NYS Budget Highlights
Governor Cuomo and the Legislature reached an agreement on a new state budget, just prior to the April 1 budget deadline. The 2019-20 state budget totals $175.5 billion, maintains a 2% spending cap for the ninth year, and eliminates a $2.3 billion projected deficit. Overall, this budget is a mixed bag for the business community. There were some wins, and some losses. So, while there are both positives and negatives in this State budget, the legislative session is still far from over.
The enactment of a permanent property tax cap is a big win for business. The cap has saved taxpayers approximately $25 billion since it was first enacted in 2012. This is something that the Greater Binghamton Chamber of Commerce and other business community allies have championed for over a decade. Moving forward, we will have to remain vigilant to prevent efforts to pass exemptions that will weaken the integrity of the cap.
There were several policy items that were proposed to be included in the budget but were rejected during the budget process. All of these pieces of legislation as proposed in the Governor’s budget and the Senate and Assembly budgets, would have created difficulties for employers in our area.
• Prevailing Wage Expansion: would have increased many new development projects by approximately 25%.
• The Green New Deal Standards: 100% renewable energy by 2040 would have greatly increased energy costs and based on New York’s shift in energy sources, its feasibility needs to be considered.
• Marijuana Legalization: in the Governor’s budget language, the burden was on the employer to demonstrate if an employee was currently under the influence of marijuana.
• MWBE Mandate Expansion: would have made businesses ability to comply with the goals more difficult due to regional demographic realities.
• Bottle Bill Expansion: bottle deposit fees increase business costs and can create sanitation problems for beverage retailers with limited space.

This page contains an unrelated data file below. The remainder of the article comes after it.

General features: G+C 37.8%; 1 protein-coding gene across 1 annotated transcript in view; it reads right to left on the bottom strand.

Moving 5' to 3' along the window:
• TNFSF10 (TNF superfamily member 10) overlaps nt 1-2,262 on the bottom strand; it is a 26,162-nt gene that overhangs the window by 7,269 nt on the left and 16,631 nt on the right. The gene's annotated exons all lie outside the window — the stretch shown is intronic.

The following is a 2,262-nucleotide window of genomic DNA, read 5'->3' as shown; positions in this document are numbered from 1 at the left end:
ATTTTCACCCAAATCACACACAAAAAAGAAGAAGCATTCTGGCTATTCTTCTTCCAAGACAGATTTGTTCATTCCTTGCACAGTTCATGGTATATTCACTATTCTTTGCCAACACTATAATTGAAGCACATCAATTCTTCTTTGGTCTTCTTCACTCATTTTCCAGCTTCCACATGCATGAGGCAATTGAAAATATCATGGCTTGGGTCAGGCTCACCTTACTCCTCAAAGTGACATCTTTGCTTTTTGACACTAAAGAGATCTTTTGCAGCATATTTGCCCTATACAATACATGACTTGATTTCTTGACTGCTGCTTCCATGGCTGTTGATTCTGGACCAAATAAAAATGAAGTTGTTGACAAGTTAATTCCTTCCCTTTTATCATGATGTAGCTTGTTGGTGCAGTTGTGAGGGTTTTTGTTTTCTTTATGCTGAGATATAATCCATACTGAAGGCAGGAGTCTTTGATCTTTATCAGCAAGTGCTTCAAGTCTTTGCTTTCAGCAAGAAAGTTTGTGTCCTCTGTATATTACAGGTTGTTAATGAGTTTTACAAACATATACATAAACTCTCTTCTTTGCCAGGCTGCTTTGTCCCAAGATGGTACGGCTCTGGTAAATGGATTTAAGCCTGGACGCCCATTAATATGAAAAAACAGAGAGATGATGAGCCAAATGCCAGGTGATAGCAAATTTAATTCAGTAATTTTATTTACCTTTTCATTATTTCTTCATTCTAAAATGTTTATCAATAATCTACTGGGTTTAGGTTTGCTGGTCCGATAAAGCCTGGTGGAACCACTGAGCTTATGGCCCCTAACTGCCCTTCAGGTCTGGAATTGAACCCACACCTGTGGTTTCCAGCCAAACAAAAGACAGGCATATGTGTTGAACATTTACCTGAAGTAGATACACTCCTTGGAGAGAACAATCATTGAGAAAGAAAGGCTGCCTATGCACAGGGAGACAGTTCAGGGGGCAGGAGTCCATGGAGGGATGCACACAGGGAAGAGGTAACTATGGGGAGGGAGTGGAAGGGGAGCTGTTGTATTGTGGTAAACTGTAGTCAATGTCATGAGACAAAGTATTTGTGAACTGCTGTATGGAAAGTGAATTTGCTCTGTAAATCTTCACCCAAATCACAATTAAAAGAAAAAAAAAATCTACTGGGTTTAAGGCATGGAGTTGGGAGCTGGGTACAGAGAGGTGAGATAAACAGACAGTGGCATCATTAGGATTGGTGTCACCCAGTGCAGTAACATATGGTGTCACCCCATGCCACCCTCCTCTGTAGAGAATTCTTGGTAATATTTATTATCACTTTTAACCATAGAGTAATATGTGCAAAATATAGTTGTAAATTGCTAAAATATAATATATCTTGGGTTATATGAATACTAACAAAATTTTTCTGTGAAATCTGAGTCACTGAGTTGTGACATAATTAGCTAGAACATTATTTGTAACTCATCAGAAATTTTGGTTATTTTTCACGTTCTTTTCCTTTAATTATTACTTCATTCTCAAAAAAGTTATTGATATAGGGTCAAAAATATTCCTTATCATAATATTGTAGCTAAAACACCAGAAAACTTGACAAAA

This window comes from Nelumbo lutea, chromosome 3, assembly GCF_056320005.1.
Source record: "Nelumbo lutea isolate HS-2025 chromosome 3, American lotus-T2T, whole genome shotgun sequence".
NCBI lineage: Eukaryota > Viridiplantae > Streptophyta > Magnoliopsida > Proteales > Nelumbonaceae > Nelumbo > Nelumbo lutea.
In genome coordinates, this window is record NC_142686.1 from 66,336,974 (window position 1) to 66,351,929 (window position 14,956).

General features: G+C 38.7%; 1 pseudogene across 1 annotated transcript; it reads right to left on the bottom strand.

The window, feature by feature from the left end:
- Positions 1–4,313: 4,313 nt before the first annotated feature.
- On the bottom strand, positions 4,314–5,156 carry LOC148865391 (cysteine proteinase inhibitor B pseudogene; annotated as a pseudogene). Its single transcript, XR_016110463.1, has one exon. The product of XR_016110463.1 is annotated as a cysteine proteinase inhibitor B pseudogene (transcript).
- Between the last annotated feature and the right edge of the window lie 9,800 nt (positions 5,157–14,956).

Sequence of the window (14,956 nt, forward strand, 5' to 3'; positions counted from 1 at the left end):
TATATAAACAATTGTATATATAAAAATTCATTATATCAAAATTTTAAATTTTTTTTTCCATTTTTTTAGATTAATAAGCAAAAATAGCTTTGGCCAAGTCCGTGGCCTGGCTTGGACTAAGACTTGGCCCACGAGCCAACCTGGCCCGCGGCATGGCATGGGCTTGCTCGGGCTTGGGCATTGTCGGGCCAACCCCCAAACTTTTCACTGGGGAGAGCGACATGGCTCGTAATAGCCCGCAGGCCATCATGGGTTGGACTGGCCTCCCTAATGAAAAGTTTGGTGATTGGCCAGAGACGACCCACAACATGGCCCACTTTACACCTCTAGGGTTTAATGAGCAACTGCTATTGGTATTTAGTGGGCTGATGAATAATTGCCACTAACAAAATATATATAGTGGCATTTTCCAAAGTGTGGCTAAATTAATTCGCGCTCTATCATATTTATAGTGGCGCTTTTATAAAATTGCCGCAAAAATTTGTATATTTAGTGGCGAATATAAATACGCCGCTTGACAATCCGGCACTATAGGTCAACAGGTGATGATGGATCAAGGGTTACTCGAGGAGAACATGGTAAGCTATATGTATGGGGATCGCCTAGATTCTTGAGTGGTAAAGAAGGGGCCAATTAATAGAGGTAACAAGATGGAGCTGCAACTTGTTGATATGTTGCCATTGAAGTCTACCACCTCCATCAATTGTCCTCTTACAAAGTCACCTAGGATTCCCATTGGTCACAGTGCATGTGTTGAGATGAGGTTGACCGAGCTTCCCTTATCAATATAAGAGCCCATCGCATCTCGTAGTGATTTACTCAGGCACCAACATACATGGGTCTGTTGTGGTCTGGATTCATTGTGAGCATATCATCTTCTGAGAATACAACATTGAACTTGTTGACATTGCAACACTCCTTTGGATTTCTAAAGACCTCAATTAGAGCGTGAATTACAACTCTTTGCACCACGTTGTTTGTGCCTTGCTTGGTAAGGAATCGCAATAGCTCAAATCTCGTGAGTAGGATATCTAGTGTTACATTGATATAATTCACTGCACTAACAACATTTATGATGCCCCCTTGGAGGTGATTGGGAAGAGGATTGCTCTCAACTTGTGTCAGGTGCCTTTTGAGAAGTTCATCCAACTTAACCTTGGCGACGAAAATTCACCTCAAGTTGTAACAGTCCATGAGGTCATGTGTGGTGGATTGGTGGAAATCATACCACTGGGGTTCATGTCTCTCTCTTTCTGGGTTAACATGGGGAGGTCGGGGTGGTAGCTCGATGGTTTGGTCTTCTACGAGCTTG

While these issues did not make it into the budget, the business community must remain vigilant because they will likely be addressed in the remainder of the legislative session.
There are also several issues that were included in the budget that will have a negative effect on the business community.
• Plastic Bag Ban: this will be effective March 1, 2020. However, various types of plastic bags will be exempt; including bags used to contain uncooked meat or fish, bulk food items, carry prescription drugs and used to deliver newspapers.
• Increase Time Off to Vote: the budget increased from 2 hours to 3 hours the amount of time an employee may take off to vote. There is nothing in the law that requires the worker to justify the time off and there is not any mechanism for the employer to deny the three-hour pass.
• Public Financing of Political Campaigns: the enacted budget creates a commission to implement public campaign financing for legislative and statewide offices, authorizing up to $100 million annually.
• Repeal of the ESCO (Energy Service Company) Tax Exemption: the budget repeals the exemption for transportation, transmission and distribution charges associated with gas and electricity purchased from an ESCO. As a result, sales tax will apply to charges for transporting, transmitting, or distributing taxable gas or electricity, whether the commodity is purchased from an ESCO or a utility company. This is going to increase energy costs and cost businesses an additional $128 million annually.
• Opioid Excise Tax: there will be a new tax on the sale of opioids in New York State. It is a fee that will be passed along to patients prescribed the drugs.
While these 5 issues are some of the most important to the business community, there were other items included in the budget that will have a negative effect on the business community.
The New York State budget process should be a time when New York lawmakers realize the need to help decrease the tax burden and help struggling businesses and families make ends meet. Wallethub just announced that New York is the #1 highest taxed state and that is reflected in a state budget that is only surpassed by California. It is obvious that New York’s spending addiction and high taxes are putting our communities at a disadvantage in the global marketplace. The Greater Binghamton Chamber with other business community allies will continue to advocate for a business climate in which our community can thrive.